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So Long and Thanks for All the Fish1

October 24, 2013

Rounding up the salmon for separation by size.

Rounding up the salmon for separation by size.

For months I tried to imagine what it would be like to leave the hatchery, to say good bye to the almost one million babies that I had cared for since they were just fry, less than an inch long. When I left last week, the salmon that would be  remaining in the pools through the winter were as long as 7 inches. Big kids!

For weeks, in preparation for setting free the smaller parr, we had been hand feeding the young salmon three times a day alongside the 100 pound mechanical food dispersers that fling food off and on all day long.

The threat of a government shut down loomed increasingly large over everyone’s head. As we fed, the tempo of grading and separating the fish for distribution increased with each passing day. Could everything that needed to be done to save the fish be accomplished in time?So Long and Thanks for All the Fish

Every day tanker trucks filled with tens of thousands of parr drove north to place the young fish into their home river streams to grow. Setting free the smaller parr: At release, thousands of young fish travel down a pipe from the tanks and enter a  shallow, gravely stream. Out of the rushing water they leap and fly...up into the sun. All around, autumn leaves shine scarlet and gold through the evergreens. Time for things to end. They have come home to a place they do not know, but will always remember. Carefully created by the fishery biologists, their genes know they have arrived.

By September 30, 214,000  of the smaller parr had been distributed into the northern streams and tributaries of the Penobscot River. The next morning, the Republicans shut down the United States Government. Early on the morning of October 1, we came in with the hatchery biologists and technicians to top off the feeders for the remaining 556,000 smolts and put up the Closed for the Duration of the Federal Shutdown signs. Then we were all sent away.

One person was allowed to check each day during the closure to make sure the water was flowing and the feeders were electronically feeding the remaining larger smolts. The law allowed for the minimum maintenance of life only.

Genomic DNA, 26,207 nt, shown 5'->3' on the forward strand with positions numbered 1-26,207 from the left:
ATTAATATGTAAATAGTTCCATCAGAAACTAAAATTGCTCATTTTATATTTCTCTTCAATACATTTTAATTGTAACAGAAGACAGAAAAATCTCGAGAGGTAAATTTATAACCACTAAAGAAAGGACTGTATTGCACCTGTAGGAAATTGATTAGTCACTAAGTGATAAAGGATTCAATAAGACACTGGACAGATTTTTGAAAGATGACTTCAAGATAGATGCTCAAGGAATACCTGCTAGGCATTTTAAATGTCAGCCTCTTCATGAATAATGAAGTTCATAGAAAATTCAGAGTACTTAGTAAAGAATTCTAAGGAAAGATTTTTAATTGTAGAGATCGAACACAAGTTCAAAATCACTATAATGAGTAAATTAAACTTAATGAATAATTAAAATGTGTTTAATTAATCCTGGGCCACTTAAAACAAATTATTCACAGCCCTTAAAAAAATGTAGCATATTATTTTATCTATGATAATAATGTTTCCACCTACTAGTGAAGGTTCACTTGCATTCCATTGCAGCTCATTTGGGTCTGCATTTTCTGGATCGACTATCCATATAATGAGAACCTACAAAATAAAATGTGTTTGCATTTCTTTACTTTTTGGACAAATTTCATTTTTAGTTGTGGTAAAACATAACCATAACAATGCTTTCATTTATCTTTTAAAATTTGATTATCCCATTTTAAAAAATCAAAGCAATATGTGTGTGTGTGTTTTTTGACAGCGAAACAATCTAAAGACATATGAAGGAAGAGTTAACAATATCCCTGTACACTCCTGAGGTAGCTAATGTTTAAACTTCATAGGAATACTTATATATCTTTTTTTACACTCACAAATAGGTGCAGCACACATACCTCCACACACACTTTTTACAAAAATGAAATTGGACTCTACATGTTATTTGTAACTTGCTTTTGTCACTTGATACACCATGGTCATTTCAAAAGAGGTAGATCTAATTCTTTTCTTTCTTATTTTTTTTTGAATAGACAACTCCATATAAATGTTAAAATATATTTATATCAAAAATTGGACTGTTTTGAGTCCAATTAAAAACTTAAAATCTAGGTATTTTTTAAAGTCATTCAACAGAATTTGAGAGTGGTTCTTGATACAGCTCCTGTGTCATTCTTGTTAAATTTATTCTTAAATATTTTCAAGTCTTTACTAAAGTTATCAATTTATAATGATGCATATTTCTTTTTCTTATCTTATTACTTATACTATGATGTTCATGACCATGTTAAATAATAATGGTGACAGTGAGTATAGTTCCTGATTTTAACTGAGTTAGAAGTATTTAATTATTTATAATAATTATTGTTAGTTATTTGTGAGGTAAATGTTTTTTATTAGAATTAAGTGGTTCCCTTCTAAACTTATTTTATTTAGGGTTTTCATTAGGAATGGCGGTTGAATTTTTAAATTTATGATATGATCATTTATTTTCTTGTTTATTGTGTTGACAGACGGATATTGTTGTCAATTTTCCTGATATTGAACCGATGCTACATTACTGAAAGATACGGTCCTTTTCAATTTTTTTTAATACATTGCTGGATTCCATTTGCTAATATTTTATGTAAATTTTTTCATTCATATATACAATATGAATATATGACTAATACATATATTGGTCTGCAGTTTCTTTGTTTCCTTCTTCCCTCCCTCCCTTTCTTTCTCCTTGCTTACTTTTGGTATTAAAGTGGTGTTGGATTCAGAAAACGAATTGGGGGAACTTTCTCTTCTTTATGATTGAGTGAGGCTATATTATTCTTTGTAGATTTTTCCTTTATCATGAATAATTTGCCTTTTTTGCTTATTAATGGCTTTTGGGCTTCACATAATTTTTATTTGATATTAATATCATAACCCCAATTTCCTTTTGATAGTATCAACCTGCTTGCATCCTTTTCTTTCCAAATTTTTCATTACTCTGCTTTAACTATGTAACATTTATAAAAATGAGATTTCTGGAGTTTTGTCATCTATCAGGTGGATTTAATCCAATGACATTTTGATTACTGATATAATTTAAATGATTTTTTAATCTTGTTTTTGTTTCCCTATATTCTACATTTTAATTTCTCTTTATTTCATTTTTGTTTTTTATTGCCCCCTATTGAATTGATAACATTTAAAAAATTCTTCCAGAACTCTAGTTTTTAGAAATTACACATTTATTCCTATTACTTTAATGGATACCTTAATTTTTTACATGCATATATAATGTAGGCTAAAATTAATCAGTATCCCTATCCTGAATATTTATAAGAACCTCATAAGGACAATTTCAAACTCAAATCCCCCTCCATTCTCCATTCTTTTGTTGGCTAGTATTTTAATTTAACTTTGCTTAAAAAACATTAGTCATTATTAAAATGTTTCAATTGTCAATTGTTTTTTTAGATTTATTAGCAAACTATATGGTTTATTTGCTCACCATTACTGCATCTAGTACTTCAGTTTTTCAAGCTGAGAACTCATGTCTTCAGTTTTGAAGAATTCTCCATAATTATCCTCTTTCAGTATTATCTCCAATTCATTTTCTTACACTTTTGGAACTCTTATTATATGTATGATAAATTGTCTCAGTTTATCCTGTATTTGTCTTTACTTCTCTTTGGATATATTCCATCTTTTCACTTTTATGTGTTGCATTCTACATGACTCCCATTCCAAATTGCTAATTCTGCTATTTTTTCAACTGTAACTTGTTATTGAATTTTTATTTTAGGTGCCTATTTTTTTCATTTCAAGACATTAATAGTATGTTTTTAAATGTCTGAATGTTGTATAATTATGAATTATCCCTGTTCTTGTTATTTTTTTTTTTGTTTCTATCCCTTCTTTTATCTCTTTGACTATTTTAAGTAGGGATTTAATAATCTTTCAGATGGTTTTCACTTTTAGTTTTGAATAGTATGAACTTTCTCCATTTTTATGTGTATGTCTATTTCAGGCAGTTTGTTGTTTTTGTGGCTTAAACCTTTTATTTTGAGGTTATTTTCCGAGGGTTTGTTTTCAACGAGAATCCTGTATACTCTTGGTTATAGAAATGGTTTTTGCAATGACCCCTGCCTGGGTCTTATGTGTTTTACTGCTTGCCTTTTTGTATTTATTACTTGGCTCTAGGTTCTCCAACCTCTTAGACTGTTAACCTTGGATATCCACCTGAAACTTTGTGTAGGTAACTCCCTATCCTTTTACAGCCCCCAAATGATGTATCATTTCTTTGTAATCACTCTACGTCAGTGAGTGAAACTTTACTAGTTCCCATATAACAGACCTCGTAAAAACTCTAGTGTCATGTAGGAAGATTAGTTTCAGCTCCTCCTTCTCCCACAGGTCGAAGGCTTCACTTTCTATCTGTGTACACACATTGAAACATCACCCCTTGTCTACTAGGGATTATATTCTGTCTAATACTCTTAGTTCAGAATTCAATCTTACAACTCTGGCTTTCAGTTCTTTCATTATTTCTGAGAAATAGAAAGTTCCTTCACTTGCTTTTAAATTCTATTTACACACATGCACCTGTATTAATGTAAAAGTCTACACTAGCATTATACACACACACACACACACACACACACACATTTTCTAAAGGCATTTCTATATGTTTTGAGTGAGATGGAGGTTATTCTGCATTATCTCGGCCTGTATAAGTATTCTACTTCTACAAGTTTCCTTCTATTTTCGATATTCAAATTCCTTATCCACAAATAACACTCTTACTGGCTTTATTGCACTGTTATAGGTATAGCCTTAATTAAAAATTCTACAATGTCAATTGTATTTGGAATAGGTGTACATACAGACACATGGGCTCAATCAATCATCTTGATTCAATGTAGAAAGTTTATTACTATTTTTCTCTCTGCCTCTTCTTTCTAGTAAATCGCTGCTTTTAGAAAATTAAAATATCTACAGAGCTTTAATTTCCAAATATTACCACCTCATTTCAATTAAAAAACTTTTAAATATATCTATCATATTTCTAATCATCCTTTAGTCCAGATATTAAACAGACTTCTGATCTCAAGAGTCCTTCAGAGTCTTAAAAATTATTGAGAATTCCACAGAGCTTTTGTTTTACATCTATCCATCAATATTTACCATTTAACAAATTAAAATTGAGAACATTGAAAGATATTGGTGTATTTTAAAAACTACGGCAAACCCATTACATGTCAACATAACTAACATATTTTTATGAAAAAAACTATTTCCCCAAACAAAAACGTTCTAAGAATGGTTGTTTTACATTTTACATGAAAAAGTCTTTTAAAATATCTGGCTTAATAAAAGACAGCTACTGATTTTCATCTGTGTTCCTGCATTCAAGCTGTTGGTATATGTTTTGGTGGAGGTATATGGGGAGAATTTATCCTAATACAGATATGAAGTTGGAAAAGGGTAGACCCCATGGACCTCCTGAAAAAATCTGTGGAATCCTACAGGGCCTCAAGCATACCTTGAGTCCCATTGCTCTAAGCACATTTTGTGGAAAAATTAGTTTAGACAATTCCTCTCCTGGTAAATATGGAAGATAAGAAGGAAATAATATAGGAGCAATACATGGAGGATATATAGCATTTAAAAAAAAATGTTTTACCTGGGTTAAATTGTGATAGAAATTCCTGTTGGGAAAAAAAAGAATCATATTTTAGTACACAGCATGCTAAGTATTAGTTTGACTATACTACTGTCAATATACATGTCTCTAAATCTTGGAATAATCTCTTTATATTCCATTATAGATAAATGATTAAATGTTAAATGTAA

Gravel patch kids at home in their historic birthplace

Gravel patch kids at home in their historic birthplace.

In spite of the shutdown, the night before we left “the fish culture gang” threw a private, fun and yummy dinner party for us! We were “showered” with gifts... think Maine distilled Vodka, Folding Gerber Tool set, Maine blueberry delicacies, homemade jellies and baked goods... It was when the party was over that the real sadness and sense of lost set in. We had worked side by side with these very special, colorful and unique people for five months. They would continue with their work to save the Endangered Atlantic Sea-Run Salmon, and we would go away.

Farewell..."you princes of Maine, you kings of New England."2

1 Douglas Adams
2 John Irving, Cider House Rules

Thanks, It was great to work and play with you guys. The video and photographs are great, enjoyed the writing


Once again you brought a tear to my eye…not sad…just wistful! So wonderful and delicious – the lives you are leading! It’s such a treat to know you guys!

Fish and Fisher

Beautiful! Both the pictures and the story---How human -and piscatorial--relationships are formed--Loved hearing about the whole adventure--hard work and all--I admire your stick-to-it-iveness! thanks!


Impressive. I especially liked the brief moment in the video when the water flow stopped and even reversed a bit. i was yellling "No! Forward, ye fish!"


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